Those the camp buses have rolled back into town. (Didn’t they just leave? Wasn’t it yesterday that all the trunks were being packed?) It’s been a while since I’ve packed and unpacked those trunks, but the memories are still vivid.
When my eldest went to camp, the first time, I taped a sheet of paper to the inside of the trunk listing all the items packed so he could remember to repack them once camp was over. What was I thinking? Would he actually look at that list? And more importantly, would I actually want most of that stuff to make it home?
My husband Jerry, on the other hand, never unpacked most of his clothing. His mom took him to the Lower East Side and bought at least two dozen identical shirts, half in green, half in blue, with a penguin emblem on them. No need to unpack them all, so at least 18 of them remained in the original plastic bags safely tucked away in his trunk, along with his Shabbos stockings (socks), his straps (belts), and the almost floor-length cushy bathrobe that Tante Ruchel bought for him especially for his first summer at camp. And let’s not forget the “walking” shorts that his mom thought was appropriate for a nice young Jewish boy to wear. There would be no “short” shorts for him! She didn’t quite understand how some boys (everyone in camp except for Jerry and his bother) wore those little shorts, even to play basketball in.
If he wanted to wear dungarees (tangerines as his mom would call them, or “jeans” as they are called today) he had to borrow them from friends who had American parents. Children who had European parents had a wardrobe that included wool dress pants, shorts with pleats that came past the knees, and socks that reached up to the knees.
The first year that my son came back from camp, I had him bring his trunk into my living room. I wasn’t prepared. I opened it and quickly closed it before the clothes would walk out on their own. After I took a deep breath, I began the chore of going through and throwing out much of the socks. (I couldn’t even bend them.) Much of the bedding was spotless as he never changed his sheets or pillowcases. I put four pillowcases on each pillow and four quilt covers on his quilt and told him to remove one each week and send them to the laundry. On the fourth Sunday, visiting day, I would put them back on again for the second half of the summer. I must have repeated this at least five times on the way to the bus the day he left. His dad turned to me and said, “I think he knows what to do at this point.” PS: On visiting day, there were four pillowcases on each pillow and four quilt covers on his quilt. He looked at me and said, “Oh, I didn’t know there were four of each and that I was supposed to take them off each week.” He did remember, however, exactly where all the snacks and spending money was.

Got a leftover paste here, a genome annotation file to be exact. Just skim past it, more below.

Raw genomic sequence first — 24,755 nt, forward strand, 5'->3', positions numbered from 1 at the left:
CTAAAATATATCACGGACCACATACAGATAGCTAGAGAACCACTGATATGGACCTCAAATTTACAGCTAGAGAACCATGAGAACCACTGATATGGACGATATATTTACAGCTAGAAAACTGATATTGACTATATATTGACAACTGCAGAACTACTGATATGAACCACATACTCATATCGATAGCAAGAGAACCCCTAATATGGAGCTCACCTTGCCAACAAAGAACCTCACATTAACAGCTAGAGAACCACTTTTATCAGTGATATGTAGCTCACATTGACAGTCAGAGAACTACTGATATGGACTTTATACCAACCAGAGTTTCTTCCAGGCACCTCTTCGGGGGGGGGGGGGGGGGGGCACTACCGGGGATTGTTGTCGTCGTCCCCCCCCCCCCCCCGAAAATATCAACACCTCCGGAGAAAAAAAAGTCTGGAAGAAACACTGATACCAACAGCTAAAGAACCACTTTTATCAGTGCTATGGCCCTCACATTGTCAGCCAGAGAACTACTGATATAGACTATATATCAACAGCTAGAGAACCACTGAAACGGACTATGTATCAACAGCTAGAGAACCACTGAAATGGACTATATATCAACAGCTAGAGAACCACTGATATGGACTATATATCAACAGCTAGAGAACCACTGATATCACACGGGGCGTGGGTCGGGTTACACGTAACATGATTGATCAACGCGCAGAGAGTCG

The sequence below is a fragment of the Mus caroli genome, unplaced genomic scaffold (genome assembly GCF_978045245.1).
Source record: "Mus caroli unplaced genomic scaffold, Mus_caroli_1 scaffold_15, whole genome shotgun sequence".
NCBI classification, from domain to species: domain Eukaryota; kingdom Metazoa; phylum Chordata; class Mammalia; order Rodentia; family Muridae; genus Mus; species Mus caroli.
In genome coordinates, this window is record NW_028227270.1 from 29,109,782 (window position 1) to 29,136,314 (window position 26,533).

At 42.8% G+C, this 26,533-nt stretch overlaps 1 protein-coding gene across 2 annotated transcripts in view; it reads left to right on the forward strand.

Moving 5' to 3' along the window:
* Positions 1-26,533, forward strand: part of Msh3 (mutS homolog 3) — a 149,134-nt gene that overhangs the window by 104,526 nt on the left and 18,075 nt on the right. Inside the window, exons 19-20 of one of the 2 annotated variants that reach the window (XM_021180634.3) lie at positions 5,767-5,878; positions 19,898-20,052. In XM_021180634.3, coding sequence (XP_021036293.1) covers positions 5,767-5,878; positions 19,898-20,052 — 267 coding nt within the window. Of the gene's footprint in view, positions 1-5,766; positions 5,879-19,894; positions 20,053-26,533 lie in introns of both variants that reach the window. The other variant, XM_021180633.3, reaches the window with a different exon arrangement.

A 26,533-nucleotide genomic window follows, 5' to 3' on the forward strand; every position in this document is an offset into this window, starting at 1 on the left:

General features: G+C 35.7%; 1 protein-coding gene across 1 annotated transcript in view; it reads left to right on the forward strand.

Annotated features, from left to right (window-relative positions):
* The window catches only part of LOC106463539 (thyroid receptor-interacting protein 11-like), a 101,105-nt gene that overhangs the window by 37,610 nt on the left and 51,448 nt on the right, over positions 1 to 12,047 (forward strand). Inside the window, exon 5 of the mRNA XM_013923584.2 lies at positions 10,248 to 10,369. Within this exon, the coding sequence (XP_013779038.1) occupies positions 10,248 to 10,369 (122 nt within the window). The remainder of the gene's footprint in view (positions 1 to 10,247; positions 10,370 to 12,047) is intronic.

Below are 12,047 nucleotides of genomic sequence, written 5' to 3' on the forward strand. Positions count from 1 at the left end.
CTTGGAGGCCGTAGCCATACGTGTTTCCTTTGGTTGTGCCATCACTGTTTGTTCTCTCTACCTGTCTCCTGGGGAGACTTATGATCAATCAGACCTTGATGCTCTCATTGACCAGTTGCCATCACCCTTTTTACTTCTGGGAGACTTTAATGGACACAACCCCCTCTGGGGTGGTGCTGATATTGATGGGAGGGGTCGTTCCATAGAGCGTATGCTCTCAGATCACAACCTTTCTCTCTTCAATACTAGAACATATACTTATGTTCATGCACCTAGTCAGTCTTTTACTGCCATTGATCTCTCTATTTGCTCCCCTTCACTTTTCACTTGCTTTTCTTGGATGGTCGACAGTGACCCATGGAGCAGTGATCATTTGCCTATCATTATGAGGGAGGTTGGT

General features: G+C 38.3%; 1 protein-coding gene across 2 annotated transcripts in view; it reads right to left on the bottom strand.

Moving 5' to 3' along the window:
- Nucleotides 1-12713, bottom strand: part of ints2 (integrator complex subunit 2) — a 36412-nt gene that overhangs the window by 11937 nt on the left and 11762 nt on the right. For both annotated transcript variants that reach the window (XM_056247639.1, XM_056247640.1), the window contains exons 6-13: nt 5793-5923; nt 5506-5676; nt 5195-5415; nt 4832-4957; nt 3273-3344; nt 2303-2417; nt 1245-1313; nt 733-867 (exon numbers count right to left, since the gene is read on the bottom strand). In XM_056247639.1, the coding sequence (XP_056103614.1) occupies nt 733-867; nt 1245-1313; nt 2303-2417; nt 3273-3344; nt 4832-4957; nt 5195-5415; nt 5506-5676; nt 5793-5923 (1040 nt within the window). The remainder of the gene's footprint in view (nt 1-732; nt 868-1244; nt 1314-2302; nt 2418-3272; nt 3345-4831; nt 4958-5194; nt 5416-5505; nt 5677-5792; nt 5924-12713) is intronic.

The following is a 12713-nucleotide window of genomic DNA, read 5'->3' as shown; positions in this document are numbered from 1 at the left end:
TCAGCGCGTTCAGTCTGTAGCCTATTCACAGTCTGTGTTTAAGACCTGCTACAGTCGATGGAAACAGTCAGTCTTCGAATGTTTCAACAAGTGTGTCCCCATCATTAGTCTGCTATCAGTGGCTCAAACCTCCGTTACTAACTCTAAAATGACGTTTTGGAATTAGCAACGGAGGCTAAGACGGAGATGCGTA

Best part after hugging the kids, was having them shower, and then heading out to a restaurant for dinner as a family once again. For those of you who don’t feel like going out for dinner, here’s my healthy version of Fung Wong Gai that I loved at Shmulka Bernstein’s way back when.
Stuffed Chicken Breasts
6 boneless chicken cutlets sliced in half so that you have 12 pieces
3/4 cup Jason’s flavored bread crumbs mixed with 3/4 cup corn flake crumbs, in a shallow bowl
5 egg whites and one egg yolk in a shallow bowl mixed with one teaspoon of garlic powder, and salt and pepper to taste.
¼ cup of canola oil
12 lean slices of corned beef or pastrami
Put 2 slices of pastrami or corned beef, or one of each on 6 of the chicken halves, and place the remaining chicken halves on top. Dip each of the 6 breasts in the egg mixture then gently place in the bread crumbs to coat both sides, being careful not to lose any of the meat.
After all the cutlets are filled and coated, pour enough canola oil in a frying pan to coat the bottom. When oil is hot, place each piece in and fry for one minute on each side just to crisp the outside. Transfer to a baking pan and place in 350 degree oven for 15 to 20 minutes.
2 onions cut into thin pieces
2 red peppers cut into chunks
10 ounces fresh mushrooms, sliced into quarters
3 zucchinis sliced in half and cut into 1 inch pieces
Pam cooking spray
LaChoy Teryiaki Marinade Suace
You can choose any vegetables that you like. I tend to use different veggies each time.
Heat another frying pan and coat generously with Pam. When pan is hot, add the onions and sauté for a few minutes, then add some hot water and cook till the water evaporates. Add more Pam and add the other vegetables. When they are almost ready add 1 tablespoon of teriyaki sauce, and sauté another minute longer.
Set vegetables on individual plates. Cut each cutlet in two pieces and place them on top of each plate.
This column first appeared in 2012.